Your cart:
You have 0 item items in your cart
View cart
Total Price
Have a question? Click here to Ask a Chef

Lemon Balm

Common Name

Latin Name Family Country/Origin
Melisa officianalis Lamiaceae Southern Europe and Northern Africa

This fresh tasting herb has been used as a delicious medicinal herb and to make soothing tea, for thousands of years. In ancient Greece, lemon balm was used to treat scorpion stings and insect bites. It was added to wine to reduce anxiety and was infused in a tea used by Arabs to treat depression. Lemon balm has a long and happy history.

In London, lemon balm was a main ingredient in small bouquets that were carried around as a fresh pomander of sorts, to disguise the smell of the dirty streets. A symbol of longevity and pleasantness, lemon balm was rubbed inside bee hives to encourage the bees to return to their hives. In fact, lemon balm's botanical name, Melissa officinalis, is derived from the Greek word for honey bee. This may be why lemon balm is often confused with bee balm.

Lemon balm plants can be found all over the world and are a member of the mint family. The fragrant leaves are fresh smelling and citrusy and will develop small, yellow flowers. Reaching heights of up to two feet, fresh lemon balm leaves are often added to cold, sweet drinks for a refreshing, flavorful kick.

Leaves can also be found in potpourri and due to their oil content are sometimes used alone or in conjunction with other ingredients, to polish wood furniture.

Lemon balm is a common ingredient in commercial therapeutic teas prescribed to relieve colds and flu symptoms. This same tea is sometimes recommended to treat depression, stress and even indigestion. Lemon balm has been linked to relieving anxiety and insomnia.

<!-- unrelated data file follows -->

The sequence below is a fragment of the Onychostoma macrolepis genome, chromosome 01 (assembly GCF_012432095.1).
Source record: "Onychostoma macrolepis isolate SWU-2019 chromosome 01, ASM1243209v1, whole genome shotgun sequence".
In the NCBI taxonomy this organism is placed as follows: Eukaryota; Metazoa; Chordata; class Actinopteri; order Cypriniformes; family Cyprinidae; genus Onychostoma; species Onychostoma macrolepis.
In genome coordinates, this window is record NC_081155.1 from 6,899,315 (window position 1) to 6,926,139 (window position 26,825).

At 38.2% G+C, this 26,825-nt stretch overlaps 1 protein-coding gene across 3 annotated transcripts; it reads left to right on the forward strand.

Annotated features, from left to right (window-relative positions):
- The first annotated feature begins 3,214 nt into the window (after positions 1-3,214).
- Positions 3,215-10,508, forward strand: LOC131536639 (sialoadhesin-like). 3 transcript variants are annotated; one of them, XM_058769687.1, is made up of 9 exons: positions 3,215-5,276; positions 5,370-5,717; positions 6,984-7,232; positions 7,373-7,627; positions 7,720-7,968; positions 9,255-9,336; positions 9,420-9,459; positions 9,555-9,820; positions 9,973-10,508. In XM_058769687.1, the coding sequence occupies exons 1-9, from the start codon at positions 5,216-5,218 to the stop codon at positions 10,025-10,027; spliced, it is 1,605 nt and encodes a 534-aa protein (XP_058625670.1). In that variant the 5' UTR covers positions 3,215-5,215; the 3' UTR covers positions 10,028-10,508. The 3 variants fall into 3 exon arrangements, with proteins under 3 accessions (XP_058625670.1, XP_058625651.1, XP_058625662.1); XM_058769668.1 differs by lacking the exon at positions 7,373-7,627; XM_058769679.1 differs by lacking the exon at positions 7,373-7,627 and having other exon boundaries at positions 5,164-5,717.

Purported Medicinal Qualities*

Historically, lemon balm has been used to:

  • Aid digestion
  • Lower blood pressure
  • Relieve stress
  • Freshen breath
  • As an antibacterial
  • Relieve virus symptoms
  • As an anti-oxidant
  • Induce sleep
  • Reduce symptoms of migraine

*Always check with your healthcare provider before consuming, inhaling or otherwise ingesting any non-prescription or prescription natural or homeopathic substance or pharmaceutical. is not recommending, suggesting, inferring or otherwise endorsing the use of any herb or spice as a medication.

Culinary/Suggested Use

Lemon balm has traditionally been used mostly in teas and as a garnish. However, it has the potential to add a fresh zest to many dishes. Lemon balm and mint complement each other and offer a refreshing take on chicken or fish. Try to use fresh leaves when possible, as dried ones will have lost some flavor. Add lemon balm a few minutes before serving for maximum flavor.  Food for thought:

  • To make lemon tea: steep chopped lemon balm leaves in boiling water for 10 minutes.
  • Add a few whole lemon balm leaves to black tea
  • Add chopped lemon balm leaves to cold beverages such as lemonade to enhance the flavor
  • Add chopped or whole lemon balm to fruit or green salads
  • Make a simple syrup of lemon balm and use to make ice cream or sorbet
  • Stuff free range chicken with a mixture of fresh herbs and lemon balm and rub skin with finely chopped lemon balm before serving.
  • Lemon balm goes well with basil, mint, rosemary, parsley, chives, dill, thyme, chervil and bay leaves

view other A-Z Spices